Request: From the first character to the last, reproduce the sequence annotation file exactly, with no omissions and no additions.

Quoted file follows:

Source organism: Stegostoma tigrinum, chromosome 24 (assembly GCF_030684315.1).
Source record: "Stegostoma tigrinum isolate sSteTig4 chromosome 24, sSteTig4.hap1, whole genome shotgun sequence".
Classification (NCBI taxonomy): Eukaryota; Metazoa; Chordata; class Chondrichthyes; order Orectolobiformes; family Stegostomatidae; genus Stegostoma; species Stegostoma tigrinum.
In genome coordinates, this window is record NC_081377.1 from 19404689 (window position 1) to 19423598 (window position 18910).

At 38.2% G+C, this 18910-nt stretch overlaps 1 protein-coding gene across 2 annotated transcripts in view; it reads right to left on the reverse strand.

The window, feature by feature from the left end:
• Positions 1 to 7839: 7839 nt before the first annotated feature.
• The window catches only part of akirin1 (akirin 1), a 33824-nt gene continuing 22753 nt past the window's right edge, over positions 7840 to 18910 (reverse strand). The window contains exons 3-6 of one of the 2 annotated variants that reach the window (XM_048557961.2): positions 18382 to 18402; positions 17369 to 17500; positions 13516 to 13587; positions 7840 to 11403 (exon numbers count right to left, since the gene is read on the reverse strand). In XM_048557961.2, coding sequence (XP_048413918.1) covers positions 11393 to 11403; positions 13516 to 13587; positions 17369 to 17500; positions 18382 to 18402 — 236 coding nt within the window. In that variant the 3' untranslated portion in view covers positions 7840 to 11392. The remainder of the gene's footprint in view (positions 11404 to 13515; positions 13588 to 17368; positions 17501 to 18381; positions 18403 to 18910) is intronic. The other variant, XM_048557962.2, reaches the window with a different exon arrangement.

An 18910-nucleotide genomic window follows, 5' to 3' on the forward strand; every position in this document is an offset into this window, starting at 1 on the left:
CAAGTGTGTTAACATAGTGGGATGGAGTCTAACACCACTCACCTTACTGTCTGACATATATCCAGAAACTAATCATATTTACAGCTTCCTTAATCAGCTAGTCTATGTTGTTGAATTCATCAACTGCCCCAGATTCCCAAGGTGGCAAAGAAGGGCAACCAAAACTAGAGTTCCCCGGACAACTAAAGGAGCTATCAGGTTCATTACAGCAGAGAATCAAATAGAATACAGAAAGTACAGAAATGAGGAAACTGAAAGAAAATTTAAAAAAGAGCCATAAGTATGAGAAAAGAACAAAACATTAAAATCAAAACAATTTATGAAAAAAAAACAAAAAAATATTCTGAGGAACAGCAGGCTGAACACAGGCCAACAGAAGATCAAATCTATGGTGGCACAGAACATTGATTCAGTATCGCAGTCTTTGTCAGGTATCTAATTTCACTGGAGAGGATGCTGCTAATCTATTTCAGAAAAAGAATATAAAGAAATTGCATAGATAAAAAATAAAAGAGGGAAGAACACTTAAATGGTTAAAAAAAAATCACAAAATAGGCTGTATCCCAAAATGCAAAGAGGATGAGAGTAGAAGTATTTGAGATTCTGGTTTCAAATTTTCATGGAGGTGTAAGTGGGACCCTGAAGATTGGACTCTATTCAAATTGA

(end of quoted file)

Source organism: Stegostoma tigrinum, chromosome 24 (assembly GCF_030684315.1).
Source record: "Stegostoma tigrinum isolate sSteTig4 chromosome 24, sSteTig4.hap1, whole genome shotgun sequence".
Classification (NCBI taxonomy): Eukaryota; Metazoa; Chordata; class Chondrichthyes; order Orectolobiformes; family Stegostomatidae; genus Stegostoma; species Stegostoma tigrinum.
In genome coordinates, this window is record NC_081377.1 from 19404689 (window position 1) to 19423598 (window position 18910).

At 38.2% G+C, this 18910-nt stretch overlaps 1 protein-coding gene across 2 annotated transcripts in view; it reads right to left on the reverse strand.

The window, feature by feature from the left end:
• Positions 1 to 7839: 7839 nt before the first annotated feature.
• The window catches only part of akirin1 (akirin 1), a 33824-nt gene continuing 22753 nt past the window's right edge, over positions 7840 to 18910 (reverse strand). The window contains exons 3-6 of one of the 2 annotated variants that reach the window (XM_048557961.2): positions 18382 to 18402; positions 17369 to 17500; positions 13516 to 13587; positions 7840 to 11403 (exon numbers count right to left, since the gene is read on the reverse strand). In XM_048557961.2, coding sequence (XP_048413918.1) covers positions 11393 to 11403; positions 13516 to 13587; positions 17369 to 17500; positions 18382 to 18402 — 236 coding nt within the window. In that variant the 3' untranslated portion in view covers positions 7840 to 11392. The remainder of the gene's footprint in view (positions 11404 to 13515; positions 13588 to 17368; positions 17501 to 18381; positions 18403 to 18910) is intronic. The other variant, XM_048557962.2, reaches the window with a different exon arrangement.

An 18910-nucleotide genomic window follows, 5' to 3' on the forward strand; every position in this document is an offset into this window, starting at 1 on the left:
CAAGTGTGTTAACATAGTGGGATGGAGTCTAACACCACTCACCTTACTGTCTGACATATATCCAGAAACTAATCATATTTACAGCTTCCTTAATCAGCTAGTCTATGTTGTTGAATTCATCAACTGCCCCAGATTCCCAAGGTGGCAAAGAAGGGCAACCAAAACTAGAGTTCCCCGGACAACTAAAGGAGCTATCAGGTTCATTACAGCAGAGAATCAAATAGAATACAGAAAGTACAGAAATGAGGAAACTGAAAGAAAATTTAAAAAAGAGCCATAAGTATGAGAAAAGAACAAAACATTAAAATCAAAACAATTTATGAAAAAAAAACAAAAAAATATTCTGAGGAACAGCAGGCTGAACACAGGCCAACAGAAGATCAAATCTATGGTGGCACAGAACATTGATTCAGTATCGCAGTCTTTGTCAGGTATCTAATTTCACTGGAGAGGATGCTGCTAATCTATTTCAGAAAAAGAATATAAAGAAATTGCATAGATAAAAAATAAAAGAGGGAAGAACACTTAAATGGTTAAAAAAAAATCACAAAATAGGCTGTATCCCAAAATGCAAAGAGGATGAGAGTAGAAGTATTTGAGATTCTGGTTTCAAATTTTCATGGAGGTGTAAGTGGGACCCTGAAGATTGGACTCTATTCAAATTGA